Tuesday, October 16, 2018

Last Call For Yemen To Do That

Even I'm getting tired of the descriptions of the "scandal-free" Obama administration, because they screwed up badly in the foreign policy arena multiple times, and while you can definitely make the case that Syria was Obama playing the garbage hand of cards dealt by Assad, Iran, and Russia, the entirely of the disaster in Yemen is 100% his fault.

The number of people facing starvation in Yemen could rise to nearly 12 million as conflict intensifies around the port of Hodeidah, a vital aid delivery link, the World Food Programme told CNN Monday. 
A collapsing currency and deteriorating economic situation in the Middle East's poorest country are also aggravating the situation, the UN agency said. 
The WFP said 18 million people in Yemen already do not know where their next meal is coming from and eight million of those are "considered on the brink of famine." 
"Since June, some 570,000 people have had to flee their homes from fighting in Hodeidah, while the Yemeni riyal has undergone an alarming depreciation, and the cost of basic food items has gone up by a third since this time last year," WFP Yemen country director Stephen Anderson told CNN. 
"If this situation persists, we could see an additional 3.5 million severely insecure Yemenis, or nearly 12 million in total, who urgently require regular food assistance to prevent them from slipping into famine-like conditions," he said.

No, Trump has done everything possible to make the situation in Yemen worse by the day, with tacit permission for the Saudis to bomb the crap out of the place while selling Riyadh the weapons to do it with, but let's not forget that the disaster started on Obama's watch, like the December 2015 assassination attempt on anti-Emirati dissident Anssaf Ali Mayo, which now turns out to be a joint UAE/Saudi operation with US cooperation.

The operation against Mayo — which was reported at the time but until now was not known to have been carried out by American mercenaries — marked a pivot point in the war in Yemen, a brutal conflict that has seen children starved, villages bombed, and epidemics of cholera roll through the civilian population. The bombing was the first salvo in a string of unsolved assassinations that killed more than two dozen of the group’s leaders.

The company that hired the soldiers and carried out the attack is Spear Operations Group, incorporated in Delaware and founded by Abraham Golan, a charismatic Hungarian Israeli security contractor who lives outside of Pittsburgh. He led the team’s strike against Mayo.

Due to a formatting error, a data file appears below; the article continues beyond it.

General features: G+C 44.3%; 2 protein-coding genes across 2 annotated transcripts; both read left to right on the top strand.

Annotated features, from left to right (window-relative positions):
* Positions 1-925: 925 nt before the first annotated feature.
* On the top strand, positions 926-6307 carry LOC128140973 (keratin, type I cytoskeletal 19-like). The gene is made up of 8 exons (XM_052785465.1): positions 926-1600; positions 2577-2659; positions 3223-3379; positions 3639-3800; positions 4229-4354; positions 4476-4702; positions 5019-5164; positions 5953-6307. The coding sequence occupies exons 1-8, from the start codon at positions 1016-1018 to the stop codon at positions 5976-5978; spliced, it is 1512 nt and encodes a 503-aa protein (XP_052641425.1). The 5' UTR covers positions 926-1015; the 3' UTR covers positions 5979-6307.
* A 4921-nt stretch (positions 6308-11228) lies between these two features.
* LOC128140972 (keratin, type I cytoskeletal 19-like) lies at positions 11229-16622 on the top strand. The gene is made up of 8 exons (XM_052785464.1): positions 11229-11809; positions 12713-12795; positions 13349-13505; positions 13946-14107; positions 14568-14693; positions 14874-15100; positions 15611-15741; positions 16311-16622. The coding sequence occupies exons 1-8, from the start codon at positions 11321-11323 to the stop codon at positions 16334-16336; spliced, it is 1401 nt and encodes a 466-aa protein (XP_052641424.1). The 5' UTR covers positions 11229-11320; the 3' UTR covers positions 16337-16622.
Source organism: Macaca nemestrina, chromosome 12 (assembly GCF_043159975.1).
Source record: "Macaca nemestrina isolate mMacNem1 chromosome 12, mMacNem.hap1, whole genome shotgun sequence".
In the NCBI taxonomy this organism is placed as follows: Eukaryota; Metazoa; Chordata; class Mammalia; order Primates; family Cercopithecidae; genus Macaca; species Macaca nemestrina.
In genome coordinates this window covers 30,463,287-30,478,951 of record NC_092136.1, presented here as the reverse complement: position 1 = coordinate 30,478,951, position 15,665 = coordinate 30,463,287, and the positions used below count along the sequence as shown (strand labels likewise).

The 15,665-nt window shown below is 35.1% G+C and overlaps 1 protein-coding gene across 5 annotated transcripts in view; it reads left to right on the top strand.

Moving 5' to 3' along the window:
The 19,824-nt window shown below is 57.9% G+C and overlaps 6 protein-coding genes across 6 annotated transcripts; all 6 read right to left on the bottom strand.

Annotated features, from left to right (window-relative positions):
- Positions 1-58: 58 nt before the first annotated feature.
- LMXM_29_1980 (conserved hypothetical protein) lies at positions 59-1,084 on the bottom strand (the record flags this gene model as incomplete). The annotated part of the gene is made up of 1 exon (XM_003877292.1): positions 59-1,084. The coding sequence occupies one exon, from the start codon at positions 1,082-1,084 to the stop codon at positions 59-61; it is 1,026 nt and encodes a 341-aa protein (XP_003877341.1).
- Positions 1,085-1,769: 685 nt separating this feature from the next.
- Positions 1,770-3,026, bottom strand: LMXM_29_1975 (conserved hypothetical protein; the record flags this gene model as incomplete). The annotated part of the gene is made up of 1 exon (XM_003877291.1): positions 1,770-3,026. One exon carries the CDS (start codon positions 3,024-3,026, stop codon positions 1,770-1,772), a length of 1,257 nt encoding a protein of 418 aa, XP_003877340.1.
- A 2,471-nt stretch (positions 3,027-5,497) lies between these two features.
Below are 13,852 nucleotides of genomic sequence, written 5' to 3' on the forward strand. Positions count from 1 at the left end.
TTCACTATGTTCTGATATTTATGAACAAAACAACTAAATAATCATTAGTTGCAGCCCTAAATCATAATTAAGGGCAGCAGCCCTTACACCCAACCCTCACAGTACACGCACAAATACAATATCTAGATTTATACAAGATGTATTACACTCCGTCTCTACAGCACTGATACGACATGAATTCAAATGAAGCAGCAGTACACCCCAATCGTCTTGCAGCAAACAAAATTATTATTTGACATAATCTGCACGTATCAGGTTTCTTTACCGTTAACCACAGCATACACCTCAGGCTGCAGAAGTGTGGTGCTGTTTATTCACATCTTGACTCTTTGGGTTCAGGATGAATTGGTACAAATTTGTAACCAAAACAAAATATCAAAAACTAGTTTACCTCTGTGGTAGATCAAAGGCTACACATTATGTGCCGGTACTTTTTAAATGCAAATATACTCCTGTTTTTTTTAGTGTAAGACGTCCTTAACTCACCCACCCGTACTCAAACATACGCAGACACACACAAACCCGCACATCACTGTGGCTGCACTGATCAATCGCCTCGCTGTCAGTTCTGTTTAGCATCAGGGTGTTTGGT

There was a targeted assassination program in Yemen,” he told BuzzFeed News. “I was running it. We did it. It was sanctioned by the UAE within the coalition.”

The UAE and Saudi Arabia lead an alliance of nine countries in Yemen, fighting what is largely a proxy war against Iran. The US is helping the Saudi-UAE side by providing weapons, intelligence, and other support.

The press office of the UAE’s US Embassy, as well as its US public affairs company, Harbour Group, did not respond to multiple phone calls and emails.

The revelations that a Middle East monarchy hired Americans to carry out assassinations comes at a moment when the world is focused on the alleged murder of dissident journalist Jamal Khashoggi by Saudi Arabia, an autocratic regime that has close ties to both the US and the UAE. (The Saudi Embassy in the US did not respond to a request for comment. Riyadh has denied it killed Khashoggi, though news reports suggest it is considering blaming his death on a botched interrogation.)

Golan said that during his company’s months-long engagement in Yemen, his team was responsible for a number of the war’s high-profile assassinations, though he declined to specify which ones. He argued that the US needs an assassination program similar to the model he deployed. “I just want there to be a debate,” he said. “Maybe I’m a monster. Maybe I should be in jail. Maybe I’m a bad guy. But I’m right.”

And yes, I realize the timing on this revelation is absolutely dogpiling on the Saudis when they're already in trouble for assassinating people, but it doesn't change the fact that it happened, the Obama administration knew about it, and the US was happily helping the UAE and the Saudis destabilize Yemen to the point where now the place is a humanitarian disaster that may actually eclipse Syria in scope.

I fully understand the Republicans are going to be worse in every aspect given any chance and I'm sure when the dark history of the Trump regime's operations in Yemen become public, it will be far more gory...but I'm also getting bone weary of defending, you know, targeted assassinations by paid mercs, which is pretty much the legal definition of war crime and should be investigated as such.

Sigh.  I know, the Trump regime isn't going to open so much as a can of beer over this, let alone a DoJ investigation, not unless they can use it to lock up Obama, Kerry, and Clinton over it, but it doesn't make it right.

Of course, it's a moot point, because Republicans will think big manly Trump is sending US mercs to kill those people and that's "awesome".

Meat The Press, Con't

The Trump regime sure isn't going to do a damn thing to Riyadh and Crown Prince Mohammed bin Salman about the obvious murder of dissident Saudi journalist Jamal Khashoggi, but don't expect Democrats to lift a finger either.  The Saudis may be able to wreck the GOP's corporate energy giant contributors with a massive oil spike as I pointed out the other day, but Saudi royals also own a healthy chunk of Silicon Valley and the Dems too.

As international backlash grows over Saudi Arabia’s alleged involvement in the possible murder of a journalist, Silicon Valley faces a potentially unsettling fact: The kingdom is now the largest single funding source for U.S. startups.